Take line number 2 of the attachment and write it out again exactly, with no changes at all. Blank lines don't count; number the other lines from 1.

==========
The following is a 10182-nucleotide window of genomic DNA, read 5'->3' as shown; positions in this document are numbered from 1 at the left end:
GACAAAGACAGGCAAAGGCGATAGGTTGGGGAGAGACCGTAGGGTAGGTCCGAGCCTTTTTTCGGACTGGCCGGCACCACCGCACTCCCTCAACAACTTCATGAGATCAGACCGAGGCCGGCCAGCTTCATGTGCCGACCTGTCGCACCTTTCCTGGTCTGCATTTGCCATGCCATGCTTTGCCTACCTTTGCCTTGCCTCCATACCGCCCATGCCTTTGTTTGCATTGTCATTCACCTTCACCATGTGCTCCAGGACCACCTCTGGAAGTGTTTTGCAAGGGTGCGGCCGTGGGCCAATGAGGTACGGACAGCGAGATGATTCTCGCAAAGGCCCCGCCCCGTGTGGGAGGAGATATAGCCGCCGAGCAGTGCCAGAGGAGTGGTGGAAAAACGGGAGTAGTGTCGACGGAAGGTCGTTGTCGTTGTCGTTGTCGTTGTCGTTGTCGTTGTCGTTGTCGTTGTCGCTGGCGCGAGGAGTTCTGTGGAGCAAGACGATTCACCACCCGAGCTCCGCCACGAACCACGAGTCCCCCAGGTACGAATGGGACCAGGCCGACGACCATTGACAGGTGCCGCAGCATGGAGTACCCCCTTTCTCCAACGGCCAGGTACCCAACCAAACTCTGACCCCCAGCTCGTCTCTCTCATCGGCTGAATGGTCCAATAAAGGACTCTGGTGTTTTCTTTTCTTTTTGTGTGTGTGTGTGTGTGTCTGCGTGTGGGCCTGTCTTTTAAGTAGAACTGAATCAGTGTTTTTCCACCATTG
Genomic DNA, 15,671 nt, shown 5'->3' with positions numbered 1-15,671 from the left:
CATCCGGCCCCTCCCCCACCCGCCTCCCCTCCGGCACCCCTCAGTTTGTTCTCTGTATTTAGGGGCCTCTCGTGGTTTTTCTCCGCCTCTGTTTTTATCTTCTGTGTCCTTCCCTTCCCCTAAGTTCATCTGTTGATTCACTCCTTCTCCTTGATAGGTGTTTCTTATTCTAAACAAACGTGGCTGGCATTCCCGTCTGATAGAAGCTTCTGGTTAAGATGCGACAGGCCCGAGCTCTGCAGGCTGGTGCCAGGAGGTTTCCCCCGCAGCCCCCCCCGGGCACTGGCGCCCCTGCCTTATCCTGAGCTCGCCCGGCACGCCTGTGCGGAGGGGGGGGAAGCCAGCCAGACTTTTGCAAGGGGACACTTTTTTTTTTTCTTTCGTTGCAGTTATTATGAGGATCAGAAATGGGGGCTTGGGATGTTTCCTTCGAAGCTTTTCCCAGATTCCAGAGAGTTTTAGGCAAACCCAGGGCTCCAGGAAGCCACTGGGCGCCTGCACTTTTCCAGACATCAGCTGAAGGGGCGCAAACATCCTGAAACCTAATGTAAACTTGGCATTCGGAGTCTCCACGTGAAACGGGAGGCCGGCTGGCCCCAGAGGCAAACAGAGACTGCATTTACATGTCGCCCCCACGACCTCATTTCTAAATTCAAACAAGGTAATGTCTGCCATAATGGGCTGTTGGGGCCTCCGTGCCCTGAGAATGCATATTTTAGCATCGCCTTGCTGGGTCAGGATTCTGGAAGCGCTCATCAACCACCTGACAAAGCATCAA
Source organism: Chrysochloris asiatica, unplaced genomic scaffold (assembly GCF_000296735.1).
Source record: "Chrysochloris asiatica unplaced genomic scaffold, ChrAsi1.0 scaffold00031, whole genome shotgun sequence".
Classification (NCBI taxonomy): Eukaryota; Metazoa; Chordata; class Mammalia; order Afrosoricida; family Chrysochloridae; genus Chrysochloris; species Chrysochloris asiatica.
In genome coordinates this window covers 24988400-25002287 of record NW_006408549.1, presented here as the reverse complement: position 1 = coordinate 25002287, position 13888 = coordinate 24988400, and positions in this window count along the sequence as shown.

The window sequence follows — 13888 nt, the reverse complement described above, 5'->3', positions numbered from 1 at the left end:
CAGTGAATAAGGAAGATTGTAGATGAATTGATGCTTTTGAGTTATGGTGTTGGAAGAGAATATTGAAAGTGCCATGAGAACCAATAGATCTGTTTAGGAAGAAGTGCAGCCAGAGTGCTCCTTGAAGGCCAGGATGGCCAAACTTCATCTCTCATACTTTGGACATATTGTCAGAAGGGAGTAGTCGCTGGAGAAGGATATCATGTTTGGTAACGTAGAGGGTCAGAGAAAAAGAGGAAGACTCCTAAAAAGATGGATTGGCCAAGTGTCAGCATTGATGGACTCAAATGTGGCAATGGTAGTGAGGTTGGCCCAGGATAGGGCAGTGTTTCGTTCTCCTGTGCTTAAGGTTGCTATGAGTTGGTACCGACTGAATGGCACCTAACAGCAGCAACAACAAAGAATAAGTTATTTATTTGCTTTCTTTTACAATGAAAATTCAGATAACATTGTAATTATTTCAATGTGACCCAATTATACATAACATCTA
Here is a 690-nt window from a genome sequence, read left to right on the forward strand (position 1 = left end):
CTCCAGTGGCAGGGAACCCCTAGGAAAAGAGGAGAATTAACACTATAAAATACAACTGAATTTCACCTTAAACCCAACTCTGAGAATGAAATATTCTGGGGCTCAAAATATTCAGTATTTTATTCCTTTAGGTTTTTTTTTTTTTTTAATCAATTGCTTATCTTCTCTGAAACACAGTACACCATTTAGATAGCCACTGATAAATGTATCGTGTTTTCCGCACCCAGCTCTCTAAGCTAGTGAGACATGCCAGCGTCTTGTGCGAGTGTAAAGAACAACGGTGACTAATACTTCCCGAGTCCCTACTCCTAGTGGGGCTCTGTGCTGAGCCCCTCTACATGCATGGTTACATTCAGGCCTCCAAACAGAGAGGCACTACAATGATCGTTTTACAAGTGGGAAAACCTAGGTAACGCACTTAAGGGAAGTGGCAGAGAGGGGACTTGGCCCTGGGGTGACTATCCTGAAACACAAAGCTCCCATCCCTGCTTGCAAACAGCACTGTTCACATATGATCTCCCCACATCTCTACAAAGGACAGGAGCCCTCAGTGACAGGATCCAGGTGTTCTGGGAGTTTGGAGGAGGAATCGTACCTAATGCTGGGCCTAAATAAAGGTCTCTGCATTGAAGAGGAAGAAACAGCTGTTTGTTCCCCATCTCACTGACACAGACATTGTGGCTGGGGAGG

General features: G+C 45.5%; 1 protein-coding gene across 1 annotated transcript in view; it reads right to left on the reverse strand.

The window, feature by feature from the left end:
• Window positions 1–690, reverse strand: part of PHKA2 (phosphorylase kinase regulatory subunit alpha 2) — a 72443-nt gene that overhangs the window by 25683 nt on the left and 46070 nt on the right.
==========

GACAAAGACAGGCAAAGGCGATAGGTTGGGGAGAGACCGTAGGGTAGGTCCGAGCCTTTTTTCGGACTGGCCGGCACCACCGCACTCCCTCAACAACTTCATGAGATCAGACCGAGGCCGGCCAGCTTCATGTGCCGACCTGTCGCACCTTTCCTGGTCTGCATTTGCCATGCCATGCTTTGCCTACCTTTGCCTTGCCTCCATACCGCCCATGCCTTTGTTTGCATTGTCATTCACCTTCACCATGTGCTCCAGGACCACCTCTGGAAGTGTTTTGCAAGGGTGCGGCCGTGGGCCAATGAGGTACGGACAGCGAGATGATTCTCGCAAAGGCCCCGCCCCGTGTGGGAGGAGATATAGCCGCCGAGCAGTGCCAGAGGAGTGGTGGAAAAACGGGAGTAGTGTCGACGGAAGGTCGTTGTCGTTGTCGTTGTCGTTGTCGTTGTCGTTGTCGTTGTCGTTGTCGCTGGCGCGAGGAGTTCTGTGGAGCAAGACGATTCACCACCCGAGCTCCGCCACGAACCACGAGTCCCCCAGGTACGAATGGGACCAGGCCGACGACCATTGACAGGTGCCGCAGCATGGAGTACCCCCTTTCTCCAACGGCCAGGTACCCAACCAAACTCTGACCCCCAGCTCGTCTCTCTCATCGGCTGAATGGTCCAATAAAGGACTCTGGTGTTTTCTTTTCTTTTTGTGTGTGTGTGTGTGTGTCTGCGTGTGGGCCTGTCTTTTAAGTAGAACTGAATCAGTGTTTTTCCACCATTG